Finally, although Sara Lee presents FLSA preemption as a ground for affirming the final judgment rendered by the district court in its favor, we deem it more appropriate to remand the contract, negligence, and fraud claims for dismissal without prejudice as preempted by the FLSA. This will give the Class Members an opportunity to pursue any FLSA claims they may possess. Cf. Pueschel v. United States, 369 F.3d 345, 353 (4th Cir.2004) (affirming dismissal without prejudice of Federal Tort Claims Act suit as preempted by Title VII); Makar v. Health Care Corp. of the Mid-Atlantic (CareFirst), 872 F.2d 80, 81-82 (4th Cir.1989) (vacating judgment for defendants on state common law claims preempted by Employee Retirement Income Security Act (“ERISA”), and remanding with directions to dismiss case without prejudice to any future ERISA action).
Pursuant to the foregoing, we affirm the Rule 12(b)(6) dismissals with prejudice of the conversion and unfair trade practices claims. We vacate the Rule 12(b)(6) dismissal with prejudice of the fraud claim, as well as the Rule 56 summary judgment awards on the contract and negligence claims, and remand with instructions to dismiss without prejudice those three claims as preempted by the FLSA.
AFFIRMED IN PART, VACATED IN PART, AND REMANDED WITH INSTRUCTIONS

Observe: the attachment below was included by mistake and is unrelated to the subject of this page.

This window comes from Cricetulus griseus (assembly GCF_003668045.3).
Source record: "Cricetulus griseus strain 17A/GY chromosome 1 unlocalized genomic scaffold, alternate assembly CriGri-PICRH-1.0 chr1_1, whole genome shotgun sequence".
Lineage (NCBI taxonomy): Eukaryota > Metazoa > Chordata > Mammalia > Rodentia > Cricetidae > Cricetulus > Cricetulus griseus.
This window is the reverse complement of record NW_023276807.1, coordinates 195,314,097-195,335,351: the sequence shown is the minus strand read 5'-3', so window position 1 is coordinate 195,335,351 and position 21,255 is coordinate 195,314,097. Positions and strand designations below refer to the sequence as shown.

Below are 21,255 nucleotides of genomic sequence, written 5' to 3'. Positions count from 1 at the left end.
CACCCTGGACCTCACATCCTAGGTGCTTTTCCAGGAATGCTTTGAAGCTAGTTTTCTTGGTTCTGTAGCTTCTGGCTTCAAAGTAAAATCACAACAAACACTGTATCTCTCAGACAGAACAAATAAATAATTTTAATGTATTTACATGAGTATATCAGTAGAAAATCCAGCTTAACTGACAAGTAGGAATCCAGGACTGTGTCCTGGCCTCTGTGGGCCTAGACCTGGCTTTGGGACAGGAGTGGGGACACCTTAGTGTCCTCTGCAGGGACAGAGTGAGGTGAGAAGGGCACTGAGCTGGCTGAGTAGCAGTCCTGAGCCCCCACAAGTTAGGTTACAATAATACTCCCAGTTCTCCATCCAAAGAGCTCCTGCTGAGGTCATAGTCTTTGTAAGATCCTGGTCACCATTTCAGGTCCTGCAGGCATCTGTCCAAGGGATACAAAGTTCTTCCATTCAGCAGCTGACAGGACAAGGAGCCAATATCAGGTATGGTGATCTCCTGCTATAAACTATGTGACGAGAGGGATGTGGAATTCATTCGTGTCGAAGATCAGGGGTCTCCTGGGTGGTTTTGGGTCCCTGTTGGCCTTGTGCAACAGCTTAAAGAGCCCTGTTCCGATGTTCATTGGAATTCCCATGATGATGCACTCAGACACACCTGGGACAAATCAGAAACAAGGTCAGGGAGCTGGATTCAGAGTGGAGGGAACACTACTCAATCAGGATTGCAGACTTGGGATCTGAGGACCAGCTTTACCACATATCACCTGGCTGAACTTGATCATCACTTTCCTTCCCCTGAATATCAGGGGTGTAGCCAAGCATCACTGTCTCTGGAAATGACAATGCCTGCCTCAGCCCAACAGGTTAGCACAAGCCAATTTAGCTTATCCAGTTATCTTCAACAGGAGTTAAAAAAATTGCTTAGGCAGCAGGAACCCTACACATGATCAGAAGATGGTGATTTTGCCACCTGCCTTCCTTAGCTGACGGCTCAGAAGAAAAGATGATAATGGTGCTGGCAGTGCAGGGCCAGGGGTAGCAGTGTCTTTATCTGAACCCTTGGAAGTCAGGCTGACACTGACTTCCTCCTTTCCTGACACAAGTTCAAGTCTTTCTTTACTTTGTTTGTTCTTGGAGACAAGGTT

1. The Class Action Complaint is found at J.A. 13-28. (Our citations to “J.A. ----” refer to the contents of the Joint Appendix filed by the parties in this appeal.)
2. In removing this action, Sara Lee invoked alternative grounds for subject matter jurisdiction, including diversity jurisdiction under 28 U.S.C. § 1332. Sara Lee alleged that diversity jurisdiction existed because it was a Maryland corporation with its principal place of business in Illinois, the named plaintiffs were citizens of North Carolina, and the amount in controversy exceeded $75,000. The Class Members did not challenge the removal, and we are satisfied that the district court properly exercised jurisdiction, in that it possessed diversity jurisdiction pursuant to § 1332 (as that statute existed in 2003) over at least one of the named plaintiff's claims. See 28 U.S.C. § 1332 (2000) (conferring jurisdiction over civil actions between citizens of different states where matter in controversy exceeds $75,000); Rosmer v. Pfizer, Inc., 263 F.3d 110, 114 (4th Cir.2001) (recognizing that, in class action, so long as one named plaintiff satisfies requirements for diversity jurisdiction, district court may exercise supplemental jurisdiction under 28 U.S.C. § 1367 over other class members' claims).
3. The Dismissal Order is found at J.A. 62-75.
4. The Summary Judgment Order is found at J.A. 710-41.
5. Prior to oral argument, we held this matter in abeyance for IBP, Inc. v. Alvarez, 546 U.S. 21, 126 S.Ct. 514, 163 L.Ed.2d 288 (2005) (assessing coverage of FLSA, as amended by Portal-to-Portal Act, with respect to activities of employees who must don protective clothing on employer's premises). We then directed the parties to file supplemental briefs addressing the effect of the Alvarez decision on the issues raised herein.
6. In these circumstances, we find it unnecessary to resolve the Class Members' appellate contentions-however compelling-on the merits of the district court's evidentiary and summary judgment rulings. The district court may deem it appropriate to revisit these rulings on remand.